The guilt, though. The guilt is never-ending. Why can other mothers spend days on end with their kids, creating crafts and new games to play, while I feel like I don’t even know how to pass an hour? Why do I so desperately want another child when I can’t even seem to handle the one that I’ve got? And why am I such a failure that I can’t give her the one thing I know she wants most of all: a baby brother or sister? (She talks about it constantly. Always giving us updates on schoolmates that have siblings; telling us the stuffed frog is her brother and the doll is her sister; asking if she can be a big sister.) At least if she had a sibling, she would have somebody else to play with and wouldn’t have to rely on me and my husband to be her playmates.

I love her. I love her more than I thought it was possible to love anybody. I want to be the Mother she deserves.  I want to be able to look into her beautiful eyes when she asks, “Mommy, will you play with me?” and tell her that there’s nothing I would like more and mean it.



4 thoughts on ““Will You Play With Me?”

  1. Oh, please don’t be so hard on yourself. There’s nothing wrong with what you’re saying or feeling. I don’t remember playing with my kids like that, it wasn’t my thing at all. She’ll get there, I promise. You’re a fabulous Mum!

  2. Both of you sound rather normal. It’s okay that you don’t want to play childish games. Why not teach her some more grown up type games? In the meantime, have you looked into the Feingold diet? (feingold.org) A lot of chemicals, sugar, soy, gluten and such can have an adverse affect on children.

  3. I’m right there with you! I really don’t like playing with my kids. I’ll play board games with them and watch them do some things and I’ll read to them whenever they want. I like to color and do occasional crafts. BUT, the non stop and completely repetitive play, I don’t do. I would go mad. I used to feel guilty for this and I’ve let go, mostly. My kids are happy playing together and/or by themselves. Getting them to play by themselves can be difficult but it’s worth it. It’s perfectly fine and normal that you need some time for yourself. It’s healthy. If your hubby was asking you to be constantly by his side every day, you’d tell him to get a grip. 🙂 It’s never too early to teach them about privacy. So when you go to the bathroom, tell her you need privacy. This worked with my youngest. You’re a wonderful mother and the fact that M likes being with you so much and playing with you shows that. I think at school it’s understood that the teachers are not there exclusively for the child’s enjoyment. She has to be there for all the other kids so they play more independently. It’s a little harder to grasp that when M is at home with just you.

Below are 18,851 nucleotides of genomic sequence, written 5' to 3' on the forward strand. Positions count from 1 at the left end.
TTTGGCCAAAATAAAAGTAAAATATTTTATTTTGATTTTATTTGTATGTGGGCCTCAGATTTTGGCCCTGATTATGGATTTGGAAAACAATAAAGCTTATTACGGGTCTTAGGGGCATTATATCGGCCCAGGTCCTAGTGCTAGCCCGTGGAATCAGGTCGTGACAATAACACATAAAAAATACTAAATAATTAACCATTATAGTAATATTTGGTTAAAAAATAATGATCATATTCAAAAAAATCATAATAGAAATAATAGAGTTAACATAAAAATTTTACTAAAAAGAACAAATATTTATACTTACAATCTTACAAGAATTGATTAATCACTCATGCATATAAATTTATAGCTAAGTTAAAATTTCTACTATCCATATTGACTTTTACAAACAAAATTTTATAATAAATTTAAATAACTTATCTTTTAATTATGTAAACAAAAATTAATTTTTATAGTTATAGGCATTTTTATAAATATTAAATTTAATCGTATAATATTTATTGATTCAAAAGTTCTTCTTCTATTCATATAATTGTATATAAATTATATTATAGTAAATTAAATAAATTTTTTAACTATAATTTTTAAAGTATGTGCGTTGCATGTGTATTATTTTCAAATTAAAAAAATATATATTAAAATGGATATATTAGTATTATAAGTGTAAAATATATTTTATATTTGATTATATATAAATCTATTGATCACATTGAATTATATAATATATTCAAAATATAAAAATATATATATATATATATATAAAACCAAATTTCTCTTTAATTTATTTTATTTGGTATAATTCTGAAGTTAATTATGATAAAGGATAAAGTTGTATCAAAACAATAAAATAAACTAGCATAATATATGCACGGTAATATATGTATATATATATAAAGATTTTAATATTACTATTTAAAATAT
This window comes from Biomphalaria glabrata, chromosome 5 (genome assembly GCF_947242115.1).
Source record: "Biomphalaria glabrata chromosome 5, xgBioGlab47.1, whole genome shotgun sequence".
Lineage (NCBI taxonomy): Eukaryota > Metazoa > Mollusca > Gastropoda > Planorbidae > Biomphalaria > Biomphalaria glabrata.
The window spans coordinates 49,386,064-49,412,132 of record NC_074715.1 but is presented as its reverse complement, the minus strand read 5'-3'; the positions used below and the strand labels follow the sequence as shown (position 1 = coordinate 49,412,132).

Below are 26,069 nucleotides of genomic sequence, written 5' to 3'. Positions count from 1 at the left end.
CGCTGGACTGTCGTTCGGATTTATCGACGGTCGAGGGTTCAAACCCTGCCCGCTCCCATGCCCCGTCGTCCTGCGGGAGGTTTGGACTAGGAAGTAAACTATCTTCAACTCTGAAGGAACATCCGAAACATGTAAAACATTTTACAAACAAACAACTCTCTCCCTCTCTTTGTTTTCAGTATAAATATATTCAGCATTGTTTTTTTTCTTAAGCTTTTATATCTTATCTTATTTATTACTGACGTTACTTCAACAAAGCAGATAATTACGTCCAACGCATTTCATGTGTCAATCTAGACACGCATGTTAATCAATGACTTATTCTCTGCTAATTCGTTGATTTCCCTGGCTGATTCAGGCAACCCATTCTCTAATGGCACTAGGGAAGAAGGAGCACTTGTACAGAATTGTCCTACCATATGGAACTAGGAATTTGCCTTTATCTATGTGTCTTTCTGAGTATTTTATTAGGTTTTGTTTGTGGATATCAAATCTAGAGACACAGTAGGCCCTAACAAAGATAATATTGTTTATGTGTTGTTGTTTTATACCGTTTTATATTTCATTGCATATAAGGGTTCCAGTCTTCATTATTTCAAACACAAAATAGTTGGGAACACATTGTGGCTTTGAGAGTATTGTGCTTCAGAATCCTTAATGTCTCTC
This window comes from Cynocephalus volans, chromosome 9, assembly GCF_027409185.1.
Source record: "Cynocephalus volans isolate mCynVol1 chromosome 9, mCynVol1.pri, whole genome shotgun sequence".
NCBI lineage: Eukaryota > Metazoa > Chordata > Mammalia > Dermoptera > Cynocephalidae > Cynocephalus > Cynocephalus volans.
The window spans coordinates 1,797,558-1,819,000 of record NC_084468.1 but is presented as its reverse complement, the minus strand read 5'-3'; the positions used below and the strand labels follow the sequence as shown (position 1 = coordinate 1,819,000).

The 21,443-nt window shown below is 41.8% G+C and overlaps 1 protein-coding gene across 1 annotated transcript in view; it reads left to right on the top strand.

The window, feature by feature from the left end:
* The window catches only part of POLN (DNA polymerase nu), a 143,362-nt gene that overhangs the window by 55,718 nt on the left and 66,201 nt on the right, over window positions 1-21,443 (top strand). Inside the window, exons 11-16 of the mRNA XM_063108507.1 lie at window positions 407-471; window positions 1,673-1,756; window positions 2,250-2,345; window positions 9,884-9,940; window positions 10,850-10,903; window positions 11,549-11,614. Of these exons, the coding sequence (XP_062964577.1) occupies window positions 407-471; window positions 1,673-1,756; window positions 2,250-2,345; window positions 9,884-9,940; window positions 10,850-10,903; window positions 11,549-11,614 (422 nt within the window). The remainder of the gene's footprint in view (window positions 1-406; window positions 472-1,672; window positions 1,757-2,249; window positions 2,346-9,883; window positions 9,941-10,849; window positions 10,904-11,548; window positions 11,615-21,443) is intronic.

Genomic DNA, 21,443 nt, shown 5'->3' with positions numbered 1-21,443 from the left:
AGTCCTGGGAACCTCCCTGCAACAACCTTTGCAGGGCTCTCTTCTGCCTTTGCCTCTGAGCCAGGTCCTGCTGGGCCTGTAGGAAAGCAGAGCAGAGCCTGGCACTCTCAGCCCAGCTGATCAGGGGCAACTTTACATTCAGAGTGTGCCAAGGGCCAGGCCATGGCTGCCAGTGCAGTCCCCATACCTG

4. You’re not alone. I often laugh at how I used to be so lonely (before the boyfriend and the kids), now what I wouldn’t give sometimes to have a day of “loneliness.” I often find that I don’t take the time for myself cause I’m always so worried and then it all boils up inside and then I just freak out on my boyfriend or kids. He came home a few weeks ago from work and I walked right past him and went to the bar we live next to cause I just couldn’t take it anymore. I try to be more patient or more understanding, but it is difficult… I saw a rotten ecard that summed it up perfectly, it was to this effect: If you would just listen the first 47 times I told you mommy wouldn’t have to lose her shit. My daughter (2.5) is constantly underfoot and in the way, I locked the door to our bedroom a few weeks ago cause I just wanted to shower alone and she fell down the stairs trying to open it (we live in a loft) and the boyfriend was home at the time, but it’s me she wants. One more quote before I go and I try to remember it especially in those rough moments:
    “Start now to be the kind of mother you always wanted to be. Don’t wait until she’s eighteen…Keep in mind that all she wants to be doing–for the greatest part of her young life–is what you’re doing.”